CANMORE – A habituated black bear relocated from a busy tourist area in Canmore may be the same one that was hanging around a gas station in search of garbage and involved in an incident with dogs.
Fish and Wildlife officers darted the treed bear, a sub-adult female showing signs of habituation, around 1 p.m. on Saturday (Aug. 31) near Kananaskis Way and Bow Valley Trail. It had been hanging around the busy residential and commercial area for the previous five days.
Jay Honeyman, a human-wildlife conflict specialist for Alberta Environment and Parks, said the bear was moved for public safety reasons.
“Earlier in the week, we had a bear and a few dogs over by the dog park near the helipad that had a bit of a confrontation. They were on the other side of the fence and were just kind of yacking at each other,” he said.
“There’s been a bit of activity behind the Fas Gas and kind of walking around the garbage there, though the garbage can is bear-proof. It’s difficult to say for sure it’s the same bear, but there’s a good chance it was.”
On Saturday morning, Fish and Wildlife received calls about a bear on Kananaskis Way feeding on berries and dogwood by the side of the road.
Jason van Rassel, a spokesperson for Alberta Justice and Solicitor General, said the bear climbed up a tree to try to avoid capture.
“The Fish and Wildlife officer determined it was an unsafe location to try to immobilize the bear, because a balcony fence and jagged boulders below the tree which could have injured the bruin if it fell out of the tree,” he said in an email.
At about 12:30 p.m., the bear climbed out of the tree and ran down the street from 190 Kananaskis Way towards Bow Valley Trail before steering into a wooded area and pathway in front of Solara Resort and Spa.
Fish and Wildlife officers, RCMP members and Canmore Bylaw peace officers followed the bear. It was treed, darted.
“Officers were then able to tree the bear in a more suitable location," said van Rassel.
“This time, a Fish and Wildlife officer successfully immobilized the bear as Canmore bylaw officers, an RCMP officer and a conservation officer contained the area.”
Honeyman said the bear was feeding on natural dogwood bushes throughout the week, noting there are also many ornamental fruit trees in the area ripe with berries.
“The point is there’s a lot to hold a bear there and we need to make these areas less appealing to bears,” he said.
“At the end of the day, we’re not in a position to be allowing that bear to stay there and do that kind of thing for days on end. It’s a public safety concern.”
Because of the high density nature of developments in that area of town, there are concerns that bears could become aggressive if they feel trapped or cornered trying to get away.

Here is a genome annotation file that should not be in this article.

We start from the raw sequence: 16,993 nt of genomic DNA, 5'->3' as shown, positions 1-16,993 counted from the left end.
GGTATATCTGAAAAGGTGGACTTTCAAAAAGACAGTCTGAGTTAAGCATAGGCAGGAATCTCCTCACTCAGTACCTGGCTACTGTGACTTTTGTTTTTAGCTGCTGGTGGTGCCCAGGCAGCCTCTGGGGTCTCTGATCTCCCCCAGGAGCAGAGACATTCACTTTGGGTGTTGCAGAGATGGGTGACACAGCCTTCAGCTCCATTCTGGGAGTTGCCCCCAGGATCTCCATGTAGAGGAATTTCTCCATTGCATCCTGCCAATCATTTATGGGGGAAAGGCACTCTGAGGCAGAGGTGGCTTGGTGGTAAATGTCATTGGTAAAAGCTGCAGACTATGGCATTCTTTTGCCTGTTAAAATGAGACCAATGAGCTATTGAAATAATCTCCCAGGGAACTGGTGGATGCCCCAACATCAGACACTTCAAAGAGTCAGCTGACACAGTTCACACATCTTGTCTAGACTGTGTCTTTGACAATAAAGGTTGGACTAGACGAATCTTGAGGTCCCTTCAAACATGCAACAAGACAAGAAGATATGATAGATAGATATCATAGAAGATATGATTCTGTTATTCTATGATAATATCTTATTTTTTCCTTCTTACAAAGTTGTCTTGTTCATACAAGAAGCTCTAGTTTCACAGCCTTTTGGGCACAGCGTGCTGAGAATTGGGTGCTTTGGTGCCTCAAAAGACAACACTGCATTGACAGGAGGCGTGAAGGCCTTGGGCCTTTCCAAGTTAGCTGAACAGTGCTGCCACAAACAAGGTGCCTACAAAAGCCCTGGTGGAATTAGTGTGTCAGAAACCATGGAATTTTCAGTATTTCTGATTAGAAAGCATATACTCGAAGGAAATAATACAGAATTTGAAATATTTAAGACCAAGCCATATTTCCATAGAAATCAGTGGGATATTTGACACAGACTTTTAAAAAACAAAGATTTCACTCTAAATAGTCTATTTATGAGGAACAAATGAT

“There’s a lot of nooks and crannies in those places and it’s pretty high density, so when we do get a bear in there it’s a little tricky and we don’t have a lot of choices,” he said.
“Through no fault of the bear, it will need to respond because it’s in an area where they can’t really get out of easily and people, through not fault of their own, are going to maybe be in the way – and that’s part of the liability concern that we have.”
According to the Bow Valley human-wildlife coexistence taskforce, there is consensus among wildlife managers that wildlife needs to be discouraged from using developed areas.
Much of the focus in Canmore has been around trying to remove or secure unnatural food and natural attractants within developed areas.
“We’re really trying to discourage wildlife from being in town because once they’re in town and habituated, particularly on non-natural foods, we really don’t have a lot of options,” said Honeyman.
“We need to figure out how to keep them out of town, and that means stop feeding them intentionally or not, particularly on non-natural foods,” said Honeyman, who sat on the taskforce.
“Some of these bears get quite used to being in and around developments if they’re finding food successfully. There’s not a lot of negative consequences when they’re in town until the local officers come by and by then it’s too late.”
Last month, Canmore council unanimously agreed to increase the fine for residents who don’t remove fruit from their trees or have bird feeders on their property during the seasonal ban from $100 to $250 as part of a larger wildlife attractant management plan.
The amended bylaw specifically targets three types of fruit trees, including but not limited to, crabapple trees, mountain ash trees and shepherdia bushes, also known as a buffaloberry bush.
Honeyman welcomed news.
“I think it’s a good attempt to keep working on the issue, and we’ll have to wait and see,” he said.
On July 31, a black bear was relocated from the Palliser residential area in Canmore after being struck by a vehicle on the nearby Trans-Canada Highway.
On May 2, a black bear that reportedly got into garbage left out in the Peaks of Grassi neighbourhood was killed by wildlife officers.
The male bear, which was relocated about 40 kilometres away in August 2018 after getting into garbage in the same neighbourhood, was killed by Fish and Wildlife officers after returning to the area where it got a food reward.
In the most up to date figures available, the province has destroyed 20 black bears and one grizzly bear in the Bow Valley. The grizzly, a four-year-old male known as number 99, was the one that killed a local woman in June 2005 as she jogged near Silvertip.
In addition, 66 black bears and 12 grizzly bears have been moved out of the Bow Valley over the same time frame.
– With files from Jordan Small